I grew up in Southern California and, even though I had seen snow in the mountains when I was a kid, most of what I learned about snow came from movies. When I moved to the Northeast 11 years ago, I was in for a rude awakening. Here are some of the lies spread by the movie-makers…and believed by at least one naïve Californian.
1. Snow is pretty and white. Sure, the first few hours after a snow storm are gorgeous. And if you’re lucky enough to see snow cover rolling hills or a group of pine trees, it’s especially majestic. But in the urban world in which most of us live, snow is dirty. The plows send loads of oil and grime mixed with chunks of white into piles that line the streets and parking lots. After just a day or two, the once white blanket is nothing more than grey mush.
2. Don’t eat the Yellow Snow….Oh no, wait. That one is true.
3. Snow Angels are fun. We have all seen the movie scenes of people smiling as they make snow angels, giggling as they flop around in the pure white puff. It’s totally bogus. My Freshman year of College, after the first snow storm, I was so excited to go outside and play. My team mates and friends all made fun of “the silly California girl” as I wrapped up for some fun. As soon as I found a fresh spot, I threw myself down on my back and started flapping my legs and wings. Within seconds I could feel the cold snow on my back where my jacket had been tugged up by my arms. I felt crystals on my neck, slipping between my hat and scarf. And since I didn’t have proper boots, my shoes were filled with snow by the time I stood up. Not only did my “Angel” look nothing like the one in the movies, but my playtime was cut short by the unexpected frost-bitten sensation coursing through my body.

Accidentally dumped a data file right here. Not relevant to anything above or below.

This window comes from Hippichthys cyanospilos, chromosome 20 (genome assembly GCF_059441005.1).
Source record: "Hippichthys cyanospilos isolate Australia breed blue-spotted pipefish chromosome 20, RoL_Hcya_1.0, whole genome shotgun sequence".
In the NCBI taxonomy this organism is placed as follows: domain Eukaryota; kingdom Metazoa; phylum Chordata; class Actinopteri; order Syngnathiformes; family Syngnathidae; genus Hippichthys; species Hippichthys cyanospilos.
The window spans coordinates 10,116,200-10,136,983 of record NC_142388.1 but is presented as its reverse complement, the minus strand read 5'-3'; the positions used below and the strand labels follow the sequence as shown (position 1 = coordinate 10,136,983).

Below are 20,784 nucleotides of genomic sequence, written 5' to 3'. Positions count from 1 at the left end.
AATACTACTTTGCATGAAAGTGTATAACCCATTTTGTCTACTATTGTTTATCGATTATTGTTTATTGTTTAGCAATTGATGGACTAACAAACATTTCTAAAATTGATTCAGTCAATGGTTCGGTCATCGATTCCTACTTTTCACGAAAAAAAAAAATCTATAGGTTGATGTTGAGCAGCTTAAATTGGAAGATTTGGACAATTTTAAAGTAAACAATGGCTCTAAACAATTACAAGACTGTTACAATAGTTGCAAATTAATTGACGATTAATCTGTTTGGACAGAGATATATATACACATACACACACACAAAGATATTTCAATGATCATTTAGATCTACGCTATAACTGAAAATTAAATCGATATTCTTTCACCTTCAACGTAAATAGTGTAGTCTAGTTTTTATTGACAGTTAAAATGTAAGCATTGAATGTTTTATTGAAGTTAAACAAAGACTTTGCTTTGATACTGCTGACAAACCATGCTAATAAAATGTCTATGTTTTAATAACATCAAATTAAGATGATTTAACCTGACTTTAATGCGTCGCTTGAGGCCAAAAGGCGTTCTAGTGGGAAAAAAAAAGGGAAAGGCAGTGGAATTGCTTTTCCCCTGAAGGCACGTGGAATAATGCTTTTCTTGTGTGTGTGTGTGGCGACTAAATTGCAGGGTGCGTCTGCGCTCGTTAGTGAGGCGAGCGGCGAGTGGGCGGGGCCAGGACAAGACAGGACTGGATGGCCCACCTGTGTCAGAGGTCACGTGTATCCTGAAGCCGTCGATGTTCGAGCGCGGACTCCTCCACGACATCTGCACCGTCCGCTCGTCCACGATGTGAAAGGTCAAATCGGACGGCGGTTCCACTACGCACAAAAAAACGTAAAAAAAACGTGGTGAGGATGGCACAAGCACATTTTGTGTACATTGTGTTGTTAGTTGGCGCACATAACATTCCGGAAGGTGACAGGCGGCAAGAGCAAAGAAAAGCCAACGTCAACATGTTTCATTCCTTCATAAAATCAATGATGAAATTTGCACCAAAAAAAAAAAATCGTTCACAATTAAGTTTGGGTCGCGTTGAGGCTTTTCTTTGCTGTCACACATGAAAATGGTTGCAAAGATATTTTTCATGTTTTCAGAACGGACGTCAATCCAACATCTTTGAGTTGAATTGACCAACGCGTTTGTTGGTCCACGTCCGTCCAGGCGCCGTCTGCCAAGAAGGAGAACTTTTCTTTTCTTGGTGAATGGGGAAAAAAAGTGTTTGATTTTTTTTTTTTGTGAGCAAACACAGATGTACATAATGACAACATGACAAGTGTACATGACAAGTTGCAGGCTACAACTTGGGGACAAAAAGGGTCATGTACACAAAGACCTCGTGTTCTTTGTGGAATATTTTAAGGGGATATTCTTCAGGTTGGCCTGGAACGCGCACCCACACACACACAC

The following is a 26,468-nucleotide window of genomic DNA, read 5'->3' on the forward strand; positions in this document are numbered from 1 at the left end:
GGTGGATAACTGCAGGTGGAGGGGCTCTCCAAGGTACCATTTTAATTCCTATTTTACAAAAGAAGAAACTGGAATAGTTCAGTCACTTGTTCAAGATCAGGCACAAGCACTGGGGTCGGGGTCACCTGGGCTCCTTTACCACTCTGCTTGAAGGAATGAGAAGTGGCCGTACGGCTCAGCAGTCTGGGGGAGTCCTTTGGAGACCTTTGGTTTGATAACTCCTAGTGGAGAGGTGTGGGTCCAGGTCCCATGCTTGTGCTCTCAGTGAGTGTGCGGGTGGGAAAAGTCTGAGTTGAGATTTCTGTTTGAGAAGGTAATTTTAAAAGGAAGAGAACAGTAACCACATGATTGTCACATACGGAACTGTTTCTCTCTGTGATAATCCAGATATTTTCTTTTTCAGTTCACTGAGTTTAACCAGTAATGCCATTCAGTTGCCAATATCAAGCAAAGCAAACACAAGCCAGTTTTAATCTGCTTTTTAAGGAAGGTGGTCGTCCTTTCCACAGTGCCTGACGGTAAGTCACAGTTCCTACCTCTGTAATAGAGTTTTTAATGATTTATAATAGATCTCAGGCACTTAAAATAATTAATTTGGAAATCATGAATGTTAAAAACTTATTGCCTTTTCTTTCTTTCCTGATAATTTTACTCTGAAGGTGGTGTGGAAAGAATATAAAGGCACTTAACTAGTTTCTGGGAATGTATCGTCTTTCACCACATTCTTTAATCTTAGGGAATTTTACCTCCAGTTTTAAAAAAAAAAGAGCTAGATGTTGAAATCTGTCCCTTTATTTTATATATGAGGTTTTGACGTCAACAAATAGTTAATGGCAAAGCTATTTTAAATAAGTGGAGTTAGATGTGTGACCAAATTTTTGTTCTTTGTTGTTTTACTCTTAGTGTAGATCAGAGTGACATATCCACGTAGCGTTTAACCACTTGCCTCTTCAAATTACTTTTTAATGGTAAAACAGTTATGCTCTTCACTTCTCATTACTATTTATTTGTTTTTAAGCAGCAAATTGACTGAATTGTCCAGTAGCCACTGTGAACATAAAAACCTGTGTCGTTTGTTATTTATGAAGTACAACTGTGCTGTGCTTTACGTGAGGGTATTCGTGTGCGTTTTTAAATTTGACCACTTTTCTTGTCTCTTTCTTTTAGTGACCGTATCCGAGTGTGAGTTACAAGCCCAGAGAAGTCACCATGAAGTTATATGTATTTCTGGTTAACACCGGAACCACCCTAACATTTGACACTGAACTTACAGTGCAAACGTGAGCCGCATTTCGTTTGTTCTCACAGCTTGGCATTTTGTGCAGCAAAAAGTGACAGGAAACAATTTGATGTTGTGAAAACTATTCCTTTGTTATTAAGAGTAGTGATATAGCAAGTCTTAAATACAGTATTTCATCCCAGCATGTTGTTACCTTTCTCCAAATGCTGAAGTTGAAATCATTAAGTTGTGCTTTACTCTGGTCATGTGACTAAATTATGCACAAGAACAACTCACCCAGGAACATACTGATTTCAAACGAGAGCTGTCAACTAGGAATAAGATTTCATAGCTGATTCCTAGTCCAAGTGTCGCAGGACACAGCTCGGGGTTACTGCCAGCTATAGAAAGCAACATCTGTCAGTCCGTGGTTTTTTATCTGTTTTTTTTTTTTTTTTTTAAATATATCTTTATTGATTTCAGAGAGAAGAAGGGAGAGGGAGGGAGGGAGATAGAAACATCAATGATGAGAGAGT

4. Snow = Snowball Fight! I always thought a good, clean snowball fight was standard practice when it snowed. One thing they never share in movies is that it takes a special kind of snow to make a snowball. Sometimes, snow is too heavy and wet. Sometimes it’s too soft and powdery. Only rarely does one some across perfect snowball snow. Even then, throwing a ball of flakes packed into a make-shift baseball is quite difficult. In my experience, the snowball exploded over my own head mid-throw more often than it found its target.
5. It only Snows at night, when children dream of a White Christmas. I always imagined waking up on Christmas Day and racing to the window to share with the rest of my house, “It SNOWED!” I had this idea in my head that snow was made by magic. Unfortunately, it is much more common to utter the words, “Ugh, it snowed. Can I use your ice scraper?”